Violette Szabo, a heroine of World War II. Snippets of French history.
Violette Bushell was born in Paris to a French mother, who was a dressmaker, and an English taxi driver father. She had four brothers and was a tomboy. Along with her brothers, her father taught her to shoot at an early age. She was sporty and very fit.
Her parents moved to England to live but, because it took them a while to settle, find a house and jobs, they left Violette and one of her brothers with an aunt in northern France. Violette’s French was fluent. She was eleven years old when she moved to the Brixton area of England In later years, she delighted her fellow spies and the hierarchy of the British Intelligence with her Cockney accent.
Furthermore she was only 5’3″ (1.6 m), very pretty, slender and feminine.
Violette left school when she was fourteen, as was the norm in working-class families, and found work in a variety of places. When war broke out she was working at the perfume counter in Woolworth’s on Oxford Street. Along with thousands of other British young women she joined the land army and from there went to work in an armaments factory in London.
To this day the French celebrate Bastille Day, the day in 1789 when the storming of the old Paris prison, the Bastille, triggered the French Revolution and … well, for the purposes of this article I will keep my opinions to myself!! Suffice to say that at the Bastille Day celebrations among the French living in London at that time she met a thirty-one year-old French officer named Etienne Szabo. Violette had been sent by her mother to the Bastille celebrations, along with a friend, to find a homesick French soldier and bring him home for supper – rather a nice little story.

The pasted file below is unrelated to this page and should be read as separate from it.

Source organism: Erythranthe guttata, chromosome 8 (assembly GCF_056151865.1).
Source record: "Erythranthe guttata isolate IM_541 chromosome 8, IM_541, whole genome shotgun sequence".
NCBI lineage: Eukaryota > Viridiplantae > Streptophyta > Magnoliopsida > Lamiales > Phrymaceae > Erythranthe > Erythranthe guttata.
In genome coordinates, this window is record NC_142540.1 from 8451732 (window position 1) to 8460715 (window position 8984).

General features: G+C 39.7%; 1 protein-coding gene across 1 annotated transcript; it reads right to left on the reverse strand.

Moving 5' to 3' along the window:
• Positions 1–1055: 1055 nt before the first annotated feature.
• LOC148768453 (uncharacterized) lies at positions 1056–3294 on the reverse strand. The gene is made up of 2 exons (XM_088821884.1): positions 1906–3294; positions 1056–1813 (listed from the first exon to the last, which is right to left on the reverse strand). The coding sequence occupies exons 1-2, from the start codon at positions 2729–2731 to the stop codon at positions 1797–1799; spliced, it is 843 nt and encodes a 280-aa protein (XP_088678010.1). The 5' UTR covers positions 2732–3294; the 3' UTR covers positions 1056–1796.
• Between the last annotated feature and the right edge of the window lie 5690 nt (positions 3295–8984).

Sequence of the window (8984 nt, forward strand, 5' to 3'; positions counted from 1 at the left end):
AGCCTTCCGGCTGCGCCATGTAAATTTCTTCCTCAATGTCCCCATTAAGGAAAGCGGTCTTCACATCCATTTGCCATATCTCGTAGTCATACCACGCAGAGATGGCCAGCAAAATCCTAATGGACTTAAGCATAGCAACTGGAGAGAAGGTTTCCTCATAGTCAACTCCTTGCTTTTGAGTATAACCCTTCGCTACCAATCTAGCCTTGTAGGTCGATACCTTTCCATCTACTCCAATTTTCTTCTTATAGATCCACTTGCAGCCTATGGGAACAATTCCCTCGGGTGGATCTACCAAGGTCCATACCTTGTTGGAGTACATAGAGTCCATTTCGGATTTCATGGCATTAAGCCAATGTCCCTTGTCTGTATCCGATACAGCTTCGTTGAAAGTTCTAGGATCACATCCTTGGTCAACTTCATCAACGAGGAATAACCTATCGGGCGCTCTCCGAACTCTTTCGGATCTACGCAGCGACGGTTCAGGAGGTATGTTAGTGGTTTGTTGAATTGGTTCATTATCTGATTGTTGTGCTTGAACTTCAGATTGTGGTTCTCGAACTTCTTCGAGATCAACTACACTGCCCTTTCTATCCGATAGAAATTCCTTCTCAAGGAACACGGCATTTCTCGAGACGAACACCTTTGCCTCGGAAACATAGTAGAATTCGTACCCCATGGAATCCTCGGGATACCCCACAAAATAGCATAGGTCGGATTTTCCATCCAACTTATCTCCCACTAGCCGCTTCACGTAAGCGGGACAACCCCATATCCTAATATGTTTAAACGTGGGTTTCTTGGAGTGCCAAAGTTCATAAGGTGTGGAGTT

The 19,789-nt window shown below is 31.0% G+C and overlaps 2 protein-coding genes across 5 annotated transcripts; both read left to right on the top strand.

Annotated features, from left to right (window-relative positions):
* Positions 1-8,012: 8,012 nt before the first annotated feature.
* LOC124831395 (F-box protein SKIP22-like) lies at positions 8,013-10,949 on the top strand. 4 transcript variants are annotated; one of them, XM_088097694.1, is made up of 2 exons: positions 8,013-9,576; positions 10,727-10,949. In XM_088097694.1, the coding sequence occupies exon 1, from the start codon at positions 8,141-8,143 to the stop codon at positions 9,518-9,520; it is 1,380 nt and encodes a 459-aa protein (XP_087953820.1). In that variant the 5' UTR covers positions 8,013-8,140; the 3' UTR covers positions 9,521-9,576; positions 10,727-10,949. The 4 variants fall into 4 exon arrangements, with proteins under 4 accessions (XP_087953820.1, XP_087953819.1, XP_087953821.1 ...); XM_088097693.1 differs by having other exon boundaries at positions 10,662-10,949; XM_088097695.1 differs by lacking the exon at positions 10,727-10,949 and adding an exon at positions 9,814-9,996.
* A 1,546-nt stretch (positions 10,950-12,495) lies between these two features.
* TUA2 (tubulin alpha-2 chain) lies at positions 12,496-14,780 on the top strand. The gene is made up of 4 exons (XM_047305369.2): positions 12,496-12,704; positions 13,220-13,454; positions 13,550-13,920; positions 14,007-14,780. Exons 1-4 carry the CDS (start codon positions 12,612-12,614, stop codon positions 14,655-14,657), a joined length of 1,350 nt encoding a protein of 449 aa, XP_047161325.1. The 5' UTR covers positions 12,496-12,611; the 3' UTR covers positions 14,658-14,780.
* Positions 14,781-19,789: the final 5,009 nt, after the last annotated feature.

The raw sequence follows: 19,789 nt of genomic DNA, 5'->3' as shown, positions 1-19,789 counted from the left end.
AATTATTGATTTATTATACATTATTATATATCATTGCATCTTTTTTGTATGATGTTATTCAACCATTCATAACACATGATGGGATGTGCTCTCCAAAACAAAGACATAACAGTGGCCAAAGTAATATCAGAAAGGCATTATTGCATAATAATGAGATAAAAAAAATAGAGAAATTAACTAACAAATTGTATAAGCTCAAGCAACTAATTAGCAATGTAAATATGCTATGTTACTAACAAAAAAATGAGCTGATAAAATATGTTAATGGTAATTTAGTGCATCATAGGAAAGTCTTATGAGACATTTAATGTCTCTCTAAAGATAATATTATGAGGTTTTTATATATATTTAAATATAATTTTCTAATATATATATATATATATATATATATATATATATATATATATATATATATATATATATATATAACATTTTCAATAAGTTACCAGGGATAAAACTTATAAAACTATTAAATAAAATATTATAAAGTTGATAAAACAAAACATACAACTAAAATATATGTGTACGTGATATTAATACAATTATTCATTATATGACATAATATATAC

Violette was only nineteen, but during the war years people did meet and marry quickly and, after barely six weeks, Violette and Etienne married, and she became the Violette Szabo that has gone down in British history.
Etienne left for north Africa within a fortnight and was killed in action a year later. Violette had written to him to tell him they were expecting a baby, but he never saw his daughter, Tania, born in 1942.
Violette left her baby with a childminder, as so many mothers had to, and it was while she was working in the armaments factory that she came to the attention of the British S.O.E (Special Operations Executive). Her French was fluent, she was sharp and quick-witted, approachable and very fit. She accepted to become a spy.
Under the cover of a nursing course, she was sent to Scotland and then to Hampshire for training. She was not allowed to even tell her parents. She received very intensive training in escape and evasion, cryptography (code breaking), uniform recognition, shooting and arms. Finally she was taught to parachute and on her very first jump twisted her ankle as she landed. It was this same ankle that was to finally let her down a year later.